- The spread of objective information about Russia is being deliberately hindered in the West. They also purposefully hide information about the Ukrainian aggression. For this purpose, all the alternative information sources that are objectively covering the situation are being suppressed;
- The international financial elite is fighting against Russia;
- Innocent Russians are being treated inhumanely. Not even the Paralympians were allowed to participate in the Paralympic Games, which is unheard of and unjustified.
Assessment: The propaganda narrative aimed for domestic consumption has somewhat exhausted its own resources, as it has long managed to form public opinion in accordance with the interests of Putin’s regime. At this point, its task is to maintain the public opinion created in the past and prevent a possible spark of unrest.
In this context, it is noteworthy that the propagandists of the Putin regime themselves are concerned about the fact that the so-called gadget dependent youth is not sufficiently susceptible to their propaganda. Consequently, there is still a small probability of a protest movement being sparked in Russia in the near future, which mainly depends on the youth’s ability to mobilize.
- War in Ukraine and Russia’s declining role in the Karabakh peace process
- What issues were discussed at the Putin-Erdogan meeting?
- The Russian Exclave of Kaliningrad and the Lithuanian "Sting"
- Seventh Package of Sanctions and Embargo on Russian Gold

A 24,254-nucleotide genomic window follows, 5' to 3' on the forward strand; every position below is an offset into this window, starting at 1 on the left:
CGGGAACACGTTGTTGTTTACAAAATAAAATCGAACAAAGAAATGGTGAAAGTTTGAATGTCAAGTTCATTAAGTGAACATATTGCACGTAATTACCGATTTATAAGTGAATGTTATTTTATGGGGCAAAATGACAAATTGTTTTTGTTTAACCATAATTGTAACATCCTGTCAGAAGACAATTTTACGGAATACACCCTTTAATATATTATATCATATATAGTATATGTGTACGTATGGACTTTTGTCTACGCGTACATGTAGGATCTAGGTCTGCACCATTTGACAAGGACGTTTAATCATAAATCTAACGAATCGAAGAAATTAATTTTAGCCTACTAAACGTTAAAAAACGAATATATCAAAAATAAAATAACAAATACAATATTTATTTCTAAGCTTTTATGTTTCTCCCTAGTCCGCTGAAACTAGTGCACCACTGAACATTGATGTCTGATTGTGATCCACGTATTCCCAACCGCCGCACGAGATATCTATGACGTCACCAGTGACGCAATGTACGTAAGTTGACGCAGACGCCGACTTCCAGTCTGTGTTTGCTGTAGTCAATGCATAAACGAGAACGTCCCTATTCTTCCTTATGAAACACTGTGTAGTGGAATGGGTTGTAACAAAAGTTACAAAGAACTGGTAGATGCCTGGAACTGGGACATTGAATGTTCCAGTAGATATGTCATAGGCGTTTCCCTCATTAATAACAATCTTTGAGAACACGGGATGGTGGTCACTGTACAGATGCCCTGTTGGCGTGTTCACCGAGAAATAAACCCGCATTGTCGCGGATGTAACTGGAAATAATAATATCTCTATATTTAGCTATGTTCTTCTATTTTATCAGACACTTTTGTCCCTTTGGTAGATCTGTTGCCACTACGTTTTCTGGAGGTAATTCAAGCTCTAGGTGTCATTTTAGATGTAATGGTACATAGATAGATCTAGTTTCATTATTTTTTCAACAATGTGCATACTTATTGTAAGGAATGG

- What could be the cost of “Putin’s face-saving” for European relations
- In line for the candidate status, Georgia will get a European perspective. What are we worried about?
- The break-up of the Hungarian-Polish coalition - an opportunity for the EU
- Failed Tskhinvali Referendum
- The War and Georgia
- "Autocratic Peace"
- “Rural Orbanism”- Polarization as a determinant for Hungary's political future
- Illegal Presidential Elections in the Tskhinvali Region: Why Bibilov Lost and What to Anticipate in Future
- How to Respond to Russian Ultra-Orthodox-Historic-Hegemonism?
- The War in Ukraine and the UK’s New Role in Eastern Europe
- What Will the Abolition of the OSCE Minsk Group Bring to the South Caucasus?
- The Presidential Election in France and Europe’s Political Future
- Will Pashinyan Be Able to Make a Drastic Turnaround in Armenian-Azerbaijani Relations?
- Why Has the Abkhaz Side Become More Active on Social Networks?
- Why a Neutral Ukraine Is Not on Putin’s Mind (Ukraine’s Neutral Status Is Getting Closer, but What Does It Mean to Putin?)
- Europe's energy future - challenges and opportunities
- Uncontrolled Mass Immigration and the Position of the Georgian Government
- Ukraine will soon embark on a path of practical integration into the European Union. What about Georgia?
- Positions and Actions of Turkey in the Russo-Ukrainian War
- NATO’s possible expansion in Northern Europe and its significance for Georgia and Ukraine
- Political Winter Olympics in Beijing
- What Is behind Putin’s Sudden Gambit in Ukraine?
- Abkhazia in 2021: Energy Crisis, New “Minister” and Political Controversy
- L'Europe pourra-t-elle éviter le “déjà vu” ? (France, President of the Council of the European Union, and the Tensions in Eastern Europe)
- US-Russia Relations and the Issue of Ukraine
- The New Targets of Ramzan Kadyrov’s Regime
- What are the Prospects of the Eastern Partnership Summit Set on 15 December?
- The Upcoming EaP Summit - Why the Trio Initiative Should Finally Find Its Way